Stakeholders and Corporate Social Responsibility: An Ownership Perspective
Forthcoming in Sinziana Dorobantu, Ruth Aguilera, Jiao Luo, and Frances Milliken, eds., Sustainability, Stakeholder Governance & Corporate Social Responsibility, vol. 38 of Advances in Strategic Management.
27 Pages Posted: 20 Feb 2018 Last revised: 27 Feb 2018
Date Written: February 8, 2018
We argue that the stakeholder and CSR literatures can benefit from more systematic thinking about ownership. We discuss general notions of ownership in economics and law and the entrepreneurial notion of ownership we have developed in prior work. On this basis, we argue that stakeholder theory needs to deal more systematically with ownership as an economic function that can be exercised with greater or lesser ability, may be complementary to other economic functions, and works better when assigned to homogeneous groups. Some stakeholder groups are likely to lack what we call “ownership competence,” even if they have made relationship-specific investments, in part because of diverse interests. We also discuss CSR from the perspective of ownership and support Friedman’s original position, but with a twist. The point of Fried-man’s paper is not that firms “should” maximize profits, but that managerial pursuit of “socially responsible” activities in a discretionary way imposes costs on owners. We suggest this problem is exacerbated with entrepreneurial managers who can devise new ways to disguise self-interested actions as CSR initiatives.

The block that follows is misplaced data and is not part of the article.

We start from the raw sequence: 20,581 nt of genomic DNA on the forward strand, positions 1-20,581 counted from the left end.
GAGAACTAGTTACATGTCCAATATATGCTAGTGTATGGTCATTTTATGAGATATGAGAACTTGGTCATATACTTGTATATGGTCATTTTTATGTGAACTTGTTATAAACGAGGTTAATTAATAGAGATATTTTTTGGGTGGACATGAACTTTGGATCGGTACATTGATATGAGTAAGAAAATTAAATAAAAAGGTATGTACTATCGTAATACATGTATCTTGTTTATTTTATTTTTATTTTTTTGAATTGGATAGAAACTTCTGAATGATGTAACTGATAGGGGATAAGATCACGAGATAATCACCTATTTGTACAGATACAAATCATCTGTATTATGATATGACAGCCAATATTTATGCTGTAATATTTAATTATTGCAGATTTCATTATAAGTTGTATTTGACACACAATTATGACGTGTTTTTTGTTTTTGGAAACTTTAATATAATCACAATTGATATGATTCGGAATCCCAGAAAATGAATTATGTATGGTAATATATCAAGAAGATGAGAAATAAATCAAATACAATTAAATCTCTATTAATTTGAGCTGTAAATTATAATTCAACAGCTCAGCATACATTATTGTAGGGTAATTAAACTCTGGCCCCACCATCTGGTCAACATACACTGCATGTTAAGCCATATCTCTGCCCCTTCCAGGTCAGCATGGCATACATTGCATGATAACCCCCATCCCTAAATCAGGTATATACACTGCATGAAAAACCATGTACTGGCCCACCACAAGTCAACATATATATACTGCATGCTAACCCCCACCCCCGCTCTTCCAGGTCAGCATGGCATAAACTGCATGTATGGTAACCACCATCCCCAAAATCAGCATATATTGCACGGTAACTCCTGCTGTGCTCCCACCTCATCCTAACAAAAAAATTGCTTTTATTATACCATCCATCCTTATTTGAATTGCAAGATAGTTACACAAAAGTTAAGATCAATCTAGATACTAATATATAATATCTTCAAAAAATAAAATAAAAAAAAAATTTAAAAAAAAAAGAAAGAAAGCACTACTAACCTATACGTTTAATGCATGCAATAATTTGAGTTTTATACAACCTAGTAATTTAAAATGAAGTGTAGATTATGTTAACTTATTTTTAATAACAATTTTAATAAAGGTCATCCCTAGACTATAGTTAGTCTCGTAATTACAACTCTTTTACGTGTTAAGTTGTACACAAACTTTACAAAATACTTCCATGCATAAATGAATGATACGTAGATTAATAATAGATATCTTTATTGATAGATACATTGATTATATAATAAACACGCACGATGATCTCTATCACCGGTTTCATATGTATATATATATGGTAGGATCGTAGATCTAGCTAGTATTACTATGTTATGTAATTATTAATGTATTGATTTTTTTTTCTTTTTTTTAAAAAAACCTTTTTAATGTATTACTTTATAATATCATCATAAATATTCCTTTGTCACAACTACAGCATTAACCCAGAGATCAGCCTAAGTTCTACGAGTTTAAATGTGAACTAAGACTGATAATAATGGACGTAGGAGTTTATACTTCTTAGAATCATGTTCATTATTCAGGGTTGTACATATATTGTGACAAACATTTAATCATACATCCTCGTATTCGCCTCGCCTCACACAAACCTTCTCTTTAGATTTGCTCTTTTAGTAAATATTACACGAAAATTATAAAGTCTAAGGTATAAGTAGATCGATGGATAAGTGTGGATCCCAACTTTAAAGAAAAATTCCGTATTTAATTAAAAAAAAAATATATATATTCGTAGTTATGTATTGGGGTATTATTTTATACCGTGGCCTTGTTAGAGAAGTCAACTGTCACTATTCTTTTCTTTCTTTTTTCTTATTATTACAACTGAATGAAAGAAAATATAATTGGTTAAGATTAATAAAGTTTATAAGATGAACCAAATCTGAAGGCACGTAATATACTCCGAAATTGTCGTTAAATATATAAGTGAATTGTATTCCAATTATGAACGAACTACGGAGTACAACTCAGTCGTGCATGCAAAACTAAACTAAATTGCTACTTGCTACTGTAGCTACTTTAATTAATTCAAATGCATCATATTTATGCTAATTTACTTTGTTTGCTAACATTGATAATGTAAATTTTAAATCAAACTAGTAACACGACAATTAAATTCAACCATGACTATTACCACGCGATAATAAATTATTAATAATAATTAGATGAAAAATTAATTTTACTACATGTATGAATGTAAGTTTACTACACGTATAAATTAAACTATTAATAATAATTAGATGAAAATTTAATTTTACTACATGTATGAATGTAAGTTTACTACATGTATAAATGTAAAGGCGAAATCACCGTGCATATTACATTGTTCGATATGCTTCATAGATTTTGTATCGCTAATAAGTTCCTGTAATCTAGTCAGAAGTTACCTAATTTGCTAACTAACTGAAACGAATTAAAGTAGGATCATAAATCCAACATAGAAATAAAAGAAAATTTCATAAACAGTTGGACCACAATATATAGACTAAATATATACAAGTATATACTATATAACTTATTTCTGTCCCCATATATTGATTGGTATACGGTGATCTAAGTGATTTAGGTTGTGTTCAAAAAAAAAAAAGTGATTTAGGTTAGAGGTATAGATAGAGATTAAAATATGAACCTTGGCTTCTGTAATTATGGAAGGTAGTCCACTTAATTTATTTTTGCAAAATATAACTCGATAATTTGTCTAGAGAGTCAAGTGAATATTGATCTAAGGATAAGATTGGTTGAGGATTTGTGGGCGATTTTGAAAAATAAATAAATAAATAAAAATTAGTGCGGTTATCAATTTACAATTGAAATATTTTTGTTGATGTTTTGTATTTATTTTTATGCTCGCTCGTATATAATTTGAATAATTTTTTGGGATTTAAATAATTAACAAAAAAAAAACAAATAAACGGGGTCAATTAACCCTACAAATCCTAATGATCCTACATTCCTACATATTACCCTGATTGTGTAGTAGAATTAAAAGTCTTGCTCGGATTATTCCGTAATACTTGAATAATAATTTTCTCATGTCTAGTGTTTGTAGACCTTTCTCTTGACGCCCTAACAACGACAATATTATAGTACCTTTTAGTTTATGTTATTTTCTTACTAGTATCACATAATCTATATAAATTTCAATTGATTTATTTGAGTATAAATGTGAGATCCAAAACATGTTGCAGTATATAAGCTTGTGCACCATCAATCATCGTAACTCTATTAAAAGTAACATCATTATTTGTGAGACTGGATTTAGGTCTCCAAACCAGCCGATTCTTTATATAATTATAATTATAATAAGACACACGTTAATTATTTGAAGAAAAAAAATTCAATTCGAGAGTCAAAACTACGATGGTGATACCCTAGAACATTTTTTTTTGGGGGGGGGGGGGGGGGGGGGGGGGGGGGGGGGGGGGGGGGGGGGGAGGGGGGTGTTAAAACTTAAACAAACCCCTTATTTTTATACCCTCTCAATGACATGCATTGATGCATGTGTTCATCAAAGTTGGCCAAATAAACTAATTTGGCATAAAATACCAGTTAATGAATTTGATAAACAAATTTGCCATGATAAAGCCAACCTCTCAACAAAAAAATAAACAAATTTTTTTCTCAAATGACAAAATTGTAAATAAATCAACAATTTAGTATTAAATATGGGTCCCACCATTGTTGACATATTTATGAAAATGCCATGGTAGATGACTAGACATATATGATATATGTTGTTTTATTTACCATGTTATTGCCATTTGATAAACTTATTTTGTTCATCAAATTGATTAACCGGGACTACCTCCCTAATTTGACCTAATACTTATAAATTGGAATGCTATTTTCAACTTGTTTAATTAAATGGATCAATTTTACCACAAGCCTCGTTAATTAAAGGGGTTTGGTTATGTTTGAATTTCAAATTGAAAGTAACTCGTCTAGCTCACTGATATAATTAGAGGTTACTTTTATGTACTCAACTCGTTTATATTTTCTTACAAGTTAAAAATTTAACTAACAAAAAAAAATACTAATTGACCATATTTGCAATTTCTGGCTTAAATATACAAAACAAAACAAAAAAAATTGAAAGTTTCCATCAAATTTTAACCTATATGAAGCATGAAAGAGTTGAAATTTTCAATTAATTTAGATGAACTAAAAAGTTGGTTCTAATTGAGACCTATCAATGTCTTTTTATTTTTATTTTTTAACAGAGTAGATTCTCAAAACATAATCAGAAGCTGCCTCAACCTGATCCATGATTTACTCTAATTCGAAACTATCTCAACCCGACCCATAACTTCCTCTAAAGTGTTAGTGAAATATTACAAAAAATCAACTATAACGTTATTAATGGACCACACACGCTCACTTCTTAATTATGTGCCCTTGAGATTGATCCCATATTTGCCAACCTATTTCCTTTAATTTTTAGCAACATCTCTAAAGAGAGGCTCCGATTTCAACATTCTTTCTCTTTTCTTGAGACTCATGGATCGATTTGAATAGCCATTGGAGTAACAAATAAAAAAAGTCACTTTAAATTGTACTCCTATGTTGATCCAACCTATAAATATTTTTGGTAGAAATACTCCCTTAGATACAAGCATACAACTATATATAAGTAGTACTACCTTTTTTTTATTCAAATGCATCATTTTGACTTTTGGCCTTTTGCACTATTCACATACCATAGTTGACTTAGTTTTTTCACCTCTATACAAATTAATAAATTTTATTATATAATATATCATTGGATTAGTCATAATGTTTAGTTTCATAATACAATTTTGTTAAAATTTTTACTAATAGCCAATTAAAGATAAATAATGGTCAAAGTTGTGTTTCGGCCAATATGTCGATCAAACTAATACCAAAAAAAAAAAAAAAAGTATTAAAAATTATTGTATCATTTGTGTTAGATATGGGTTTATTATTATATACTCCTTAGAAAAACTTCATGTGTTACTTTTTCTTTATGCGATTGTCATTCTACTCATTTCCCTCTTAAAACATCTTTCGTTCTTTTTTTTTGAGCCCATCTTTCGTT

Keywords: ownership, economics of the firm, stakeholder theory, corporate social responsibility
JEL Classification: D20, D33, G30, M1
Suggested Citation: Suggested Citation